Wi-Fi: Friend or Foe?

The EU's Hot-Spot Plans Could Pose a Threat to Wireless Operators


In the age of over-the-top services, smartphone users have learned how to be agnostic to the underlying network technology. They prefer robust connectivity, and getting it for free is better than paying the operator a fee. So when governments plan gratis wide area wireless, it could challenge mobile operators. There's a potential substitution effect at work here, although operators tend to consider, publically at least, that the two technologies complement rather than compete with each other.

On Wednesday, European Commission president, Jean-Claude Juncker, in the annual State of the Union address, proposed supporting free Wi-Fi for populations in the EU. The commission is the decision-making branch of the EU and is responsible for proposing legislation and carrying out the day-to-day business of the union.

The project, entitled WiFi4EU, aims to put free Wi-Fi hot spots in parks, squares, libraries and other public buildings. It's a grand vision of mass municipal Wi-Fi with a beneficial intention of democratising connectivity.

In addition to suggesting free Wi-Fi, the commission has also proposed a reform of its telecommunication regulations. It wants to make affordable broadband Internet access a part of the universal service obligation for telecommunication operators. It will be up to national governments to ensure people with low incomes have access to such services, perhaps by offering vouchers to cover the cost or by requiring operators to provide special tariff options. The commission plans to provide €120 million through 2019 to subsidise the acquisition and installation of Wi-Fi hot spots in over 6,000 locations.

The goal of digital inclusion is admirable, but municipal Wi-Fi has a mixed track record of success, which indicates that the realities of implementation can't be easily cancelled out. However, if the commission succeeds with a broad roll-out of wireless Internet, it could be a disruptor to mobile operators and even local Internet service providers. Wi-Fi could be a good substitute for cellular access and subscribers have become clever in juggling their connections. Subscriber growth has reached a ceiling and the EU's plans could add a dose of uncertainty to the market.

Somewhat ironically, the same proposal also includes plans to deploy 5G mobile networks across the EU by 2025. European wireless operators are already preparing to roll out the next generation of networks, but the same efforts to encourage fast WANs could be slowed by plans to encourage fast WLANs.

The EU's public endeavours will most likely encourage more-private efforts to keep costs down and connectivity available.

This entry was posted on September 16th, 2016 and is filed under Services. You can follow any responses to this entry through the RSS 2.0 feed. You can leave a response, or trackback from your own site.

Posted By Raghu Gopal On September 16th, 2016


Comments
186k
- 2016-09-19 at 09:56
The EU's wifi initiative is only backed by €120m to address 500m pop. That amount is less than the revenue EU mobile operators generate in half a day so I doubt they'll be too concerned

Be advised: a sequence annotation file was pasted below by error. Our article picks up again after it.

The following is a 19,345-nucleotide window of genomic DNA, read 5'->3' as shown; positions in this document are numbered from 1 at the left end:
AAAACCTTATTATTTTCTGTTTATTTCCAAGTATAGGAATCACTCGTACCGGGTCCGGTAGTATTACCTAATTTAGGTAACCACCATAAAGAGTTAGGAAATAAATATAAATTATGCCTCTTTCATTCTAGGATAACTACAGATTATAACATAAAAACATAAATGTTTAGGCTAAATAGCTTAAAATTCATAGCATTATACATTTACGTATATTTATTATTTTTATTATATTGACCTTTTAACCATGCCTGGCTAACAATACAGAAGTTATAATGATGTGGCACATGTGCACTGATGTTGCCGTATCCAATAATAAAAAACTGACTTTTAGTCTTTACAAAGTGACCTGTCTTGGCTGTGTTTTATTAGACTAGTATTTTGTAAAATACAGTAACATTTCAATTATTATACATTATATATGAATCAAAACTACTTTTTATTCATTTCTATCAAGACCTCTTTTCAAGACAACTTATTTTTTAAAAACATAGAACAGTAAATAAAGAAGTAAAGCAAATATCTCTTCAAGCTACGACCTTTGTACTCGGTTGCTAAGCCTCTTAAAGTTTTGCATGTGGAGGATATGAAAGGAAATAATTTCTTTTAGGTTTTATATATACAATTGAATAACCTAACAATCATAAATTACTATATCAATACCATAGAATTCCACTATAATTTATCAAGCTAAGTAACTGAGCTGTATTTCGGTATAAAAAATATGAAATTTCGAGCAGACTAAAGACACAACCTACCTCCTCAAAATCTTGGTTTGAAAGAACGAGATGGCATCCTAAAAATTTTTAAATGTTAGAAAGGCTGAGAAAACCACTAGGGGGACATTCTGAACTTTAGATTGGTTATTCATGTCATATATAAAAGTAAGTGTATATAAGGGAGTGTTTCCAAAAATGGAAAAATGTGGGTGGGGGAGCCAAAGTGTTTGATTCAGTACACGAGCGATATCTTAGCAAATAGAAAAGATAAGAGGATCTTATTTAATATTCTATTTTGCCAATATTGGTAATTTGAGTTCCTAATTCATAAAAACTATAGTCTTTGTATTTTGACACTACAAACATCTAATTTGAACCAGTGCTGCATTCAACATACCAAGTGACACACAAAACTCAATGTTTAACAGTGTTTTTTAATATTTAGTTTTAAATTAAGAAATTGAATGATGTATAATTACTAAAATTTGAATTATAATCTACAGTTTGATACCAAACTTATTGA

Leave a Comment

Hot News

Team Tweets

CCS Insight
The #Krack attack that puts billions of devices at risk highlights a flaw in the creation of the Wi-Fi standard: https://t.co/3RbiAW7Th2
Follow CCS Insight
Shaun Collins
Congratulations @AnthonyVollmer. https://t.co/uBYiXwLAwF
Follow Shaun
Ben Wood
Most memorable preso at Qualcomm 4G/5G event was @BT / @EE’s dancing MD (IT & Mobile), Fotis Karonis. Bullish goal… https://t.co/WT45rxO61S
Follow Ben
Martin Garner
#IoT This is interesting: Apple partnership with GE for Predix. https://t.co/gyCCtjGitR. But an SDK per IoT platfor… https://t.co/JMy3vALaIs
Follow Martin
Geoff Blaber
Samsung partnering with Google on ARCore makes sense. Samsung changing though - 3 yrs ago it would have sought to d… https://t.co/oKgDrjPQV0
Follow Geoff
Marina Koytcheva
5G subscriptions will reach 1 billion in 2023. Our new 5G forecast for the ambitiously long period of 2018-2025:… https://t.co/lykFFxl8Sr
Follow Marina
Nicholas McQuire
Sorry to hear MobileIron's @bmainz has left. EMM is rapidly reshaping. Tough out there for a specialist, public firm https://t.co/tWiEj06djI
Follow Nicholas
Paolo Pescatore
Spoilt for choice, what a line up; @ChampionsLeague goals show or #CHEROM live in #UHD #4K & #DolbyAtmos on BT Spor… https://t.co/5uqH3KbuGx
Follow Paolo
Kester Mann
Voda UK to launch novel PAYG concept. Spend limited to £1/day, but unlimited voice/SMS and 500MB of data thereafter. Aim to mitigate worry.
Follow Kester
George Jijiashvili
Hands on with the new Ricoh Theta V! 4K video is the highlight of the V - I'm hoping to see an improvement in the p… https://t.co/kd0vGEXHBd
Follow George
Laura Simeonova
RT @benwood: Big news from Samsung overnight. Despite strong profits CEO resigns. Cites concerns over future challenges. https://t.co/bqI1…
Follow Laura
Katie Taylor
RT @TheBMA: Two junior doctors were left looking after more than 400 patients during very unsafe shift at stretched hospital https://t.co/q…
Follow Katie

Recent Blog Posts

Blog Post
The Wi-Fi Krack Security Vulnerability Highlights a Flaw in the Standard's C... Read more
Blog Post
Game On in Smartphone Market Will There Be Demand for Razer's Gaming Smartphone? Razer, ... Read more
Blog Post
Google Touts Gigabit LTE Advantage Aims to Enhance Android Experience on High-Tier Phones It's... Read more
More blog

Latest Company News

Blog Post
CCS Insight Predicts 1 Billion Users of 5G by 2023, with More Than Half in China 5G to take off faster than any previous mobile technology ... Read more
More news